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Using Tableau to advance a cause (AKA makin' shit happen with a Tableau dashboard!)
Hi, thanks for reading! This newsletter is all about using Tableau in unique ways (ie. not what you typically find in YouTube tutorials, blog posts, and community forums, etc…). it’s called Weird Tableau because I couldn’t think of anything better. I hope you find it interesting, entertaining, and all that other good stuff. And if you do, please share and subscribe!
This edition is about using Tableau to help the Connecticut Conference of Municipalities (CCM) advocate for COVID relief & investment in cities, towns, and villages to help stabilize economies. I know what you’re thinking - A COVID dashboard is not a “weird” Tableau use case. And, you’re right! In fact, I’d bet there are a substantial number of people out there whose first introduction to Tableau was a COVID dashboard. This dashboard, however, does have a “weird” wrinkle, in that it uses url actions to prompt the user to tweet at their elected officials. Here’s what it looks like and keep reading to learn how it works.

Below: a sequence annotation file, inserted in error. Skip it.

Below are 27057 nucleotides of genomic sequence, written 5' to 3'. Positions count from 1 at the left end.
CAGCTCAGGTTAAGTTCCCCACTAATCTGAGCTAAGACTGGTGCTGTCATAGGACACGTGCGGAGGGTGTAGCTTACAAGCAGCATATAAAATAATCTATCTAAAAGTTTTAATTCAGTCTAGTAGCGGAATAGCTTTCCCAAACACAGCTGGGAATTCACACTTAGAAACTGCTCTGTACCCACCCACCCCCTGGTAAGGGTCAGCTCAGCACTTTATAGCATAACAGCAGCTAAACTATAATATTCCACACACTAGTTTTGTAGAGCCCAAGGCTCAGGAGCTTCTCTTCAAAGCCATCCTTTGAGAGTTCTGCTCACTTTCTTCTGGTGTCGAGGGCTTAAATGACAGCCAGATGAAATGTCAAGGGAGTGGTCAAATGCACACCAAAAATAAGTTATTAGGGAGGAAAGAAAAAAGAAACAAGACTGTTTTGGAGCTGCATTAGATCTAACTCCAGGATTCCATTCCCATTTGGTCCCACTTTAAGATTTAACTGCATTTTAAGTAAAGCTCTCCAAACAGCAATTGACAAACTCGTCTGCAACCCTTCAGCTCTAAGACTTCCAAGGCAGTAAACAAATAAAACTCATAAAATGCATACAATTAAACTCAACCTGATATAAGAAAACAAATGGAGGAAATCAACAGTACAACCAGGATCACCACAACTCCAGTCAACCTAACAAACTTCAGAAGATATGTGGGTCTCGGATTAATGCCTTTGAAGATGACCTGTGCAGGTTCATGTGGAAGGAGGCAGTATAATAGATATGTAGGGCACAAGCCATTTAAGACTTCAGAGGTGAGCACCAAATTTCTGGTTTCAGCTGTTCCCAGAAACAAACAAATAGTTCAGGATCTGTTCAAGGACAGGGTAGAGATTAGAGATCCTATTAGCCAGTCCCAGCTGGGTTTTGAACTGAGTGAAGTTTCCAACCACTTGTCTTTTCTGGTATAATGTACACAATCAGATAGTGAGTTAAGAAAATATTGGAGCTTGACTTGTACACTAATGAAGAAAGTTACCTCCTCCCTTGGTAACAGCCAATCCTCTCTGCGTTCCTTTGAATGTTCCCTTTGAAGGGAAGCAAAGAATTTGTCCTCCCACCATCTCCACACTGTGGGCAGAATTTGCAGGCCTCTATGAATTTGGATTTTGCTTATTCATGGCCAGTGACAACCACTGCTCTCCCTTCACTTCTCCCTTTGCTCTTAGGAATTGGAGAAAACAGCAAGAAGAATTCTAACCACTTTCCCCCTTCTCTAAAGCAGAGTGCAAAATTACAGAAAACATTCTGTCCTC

CCM was interested in having their own COVID dashboard but they wanted something that would stand out. Importantly, they wanted the dashboard to help support their efforts to secure COVID relief for local governments. In fact, CCM’s advocacy was part of a national campaign spearheaded by the National League of Cities (NLC).
With all the other COVID dashboards out there, it was important to make something unique. Encouraging the viewer to support CCM’s efforts with a tangible action was the goal. We figured the best way to do that with a dashboard was to 1) personalize the message 2) be precise about the action we wanted the viewer to take and 3) make it as easy possible for them to take that action. So, we set out to make a very granular COVID dashboard that made it super easy for viewers to tweet a message of support for the COVID relief campaign at their elected representatives.
How we did it